4 years maybe to long why have more 2-3 year plans?

CS may need be more split up / and or have more then 1 track as the tech feed is so big that you need more just a board CS program and some people who just come out of CS are not that good at some IT jobs out of the gate.

We need better people then the PHB at some work places. Clueless PHB are a tech killer.

Trust someone to bring religion into this (3, Insightful)

MikeRT (947531) | about 3 years ago | (#35818710)

Quite a few school districts are actively pushing creationism against evolution, dismissing global climate change, and many "non-essential" curriculum activities.

That's right, blame it on religion instead of harder targets like teacher's unions that have protected terrible and under-performing teachers. I'm a great example of why they should be broken up. My math education was so bad in "good public schools" that I am now staring down the prospects of having to go to a community college to make sure I have all of the foundations plus engineering calculus down pat before I can apply for a M.S. in any respectable subject.

How about the fact that we throw kids of wildly different abilities into the same class and teach to the lowest common denominator? This means that most classes are incredibly slow for the students who can perform. Heck, this applied even to the AP classes I took in high school.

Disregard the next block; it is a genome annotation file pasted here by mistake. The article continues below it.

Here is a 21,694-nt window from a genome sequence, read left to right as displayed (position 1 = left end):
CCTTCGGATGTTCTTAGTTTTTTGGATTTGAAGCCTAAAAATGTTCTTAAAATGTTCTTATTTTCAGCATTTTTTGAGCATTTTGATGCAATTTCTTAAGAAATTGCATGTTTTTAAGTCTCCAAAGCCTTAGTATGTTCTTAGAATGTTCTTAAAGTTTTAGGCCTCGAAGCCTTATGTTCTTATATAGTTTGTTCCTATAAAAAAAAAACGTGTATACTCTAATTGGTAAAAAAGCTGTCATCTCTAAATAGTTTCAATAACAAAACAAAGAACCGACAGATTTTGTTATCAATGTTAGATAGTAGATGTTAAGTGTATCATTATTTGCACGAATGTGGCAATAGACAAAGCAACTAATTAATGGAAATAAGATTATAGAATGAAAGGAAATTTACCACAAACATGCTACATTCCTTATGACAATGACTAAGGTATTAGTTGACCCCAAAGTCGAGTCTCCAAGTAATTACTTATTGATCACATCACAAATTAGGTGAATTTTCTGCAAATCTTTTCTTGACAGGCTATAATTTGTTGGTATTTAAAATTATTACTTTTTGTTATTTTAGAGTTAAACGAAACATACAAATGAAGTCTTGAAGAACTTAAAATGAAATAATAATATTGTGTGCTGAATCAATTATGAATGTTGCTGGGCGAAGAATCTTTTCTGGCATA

But oh yeah, it's teaching creationism that's destroying kids' ability to do Math, Physics, etc. A few minor points of contention between religion and science are to blame for why kids are completely turned off.

Why educate when foreigner will take your job? (0)

Anonymous Coward | about 3 years ago | (#35818758)

Why should an American spend all the time, money, and effort, required for a STEM degree, just to train his/her H1B replacement? Don't tell me that doesn't happen, I know that it does. The same thing is happening to other US workers, like teachers, and pharmacists.

And if something can be offshored, you can be sure it will be offshored. Software development, legal research, tech support, network monitoring, medical research, engineering, radiology, and much more; are all in the process of being offshored.

If you have a job that requires a college education, and that job does not require a top-secret clearance, then your job is at risk, and your education will just go to waste.

It seems to me... (1)

BigDaveyL (1548821) | about 3 years ago | (#35818332)

There's no investment in long term growth. It's all about "let's sell our soul for a profitable quarter." There's no long term R&D and employee development. And it doesn't help when the government has hit all time highs as far as debt/deficits.

TFA is way off the mark (3, Interesting)

jet_silver (27654) | about 3 years ago | (#35818376)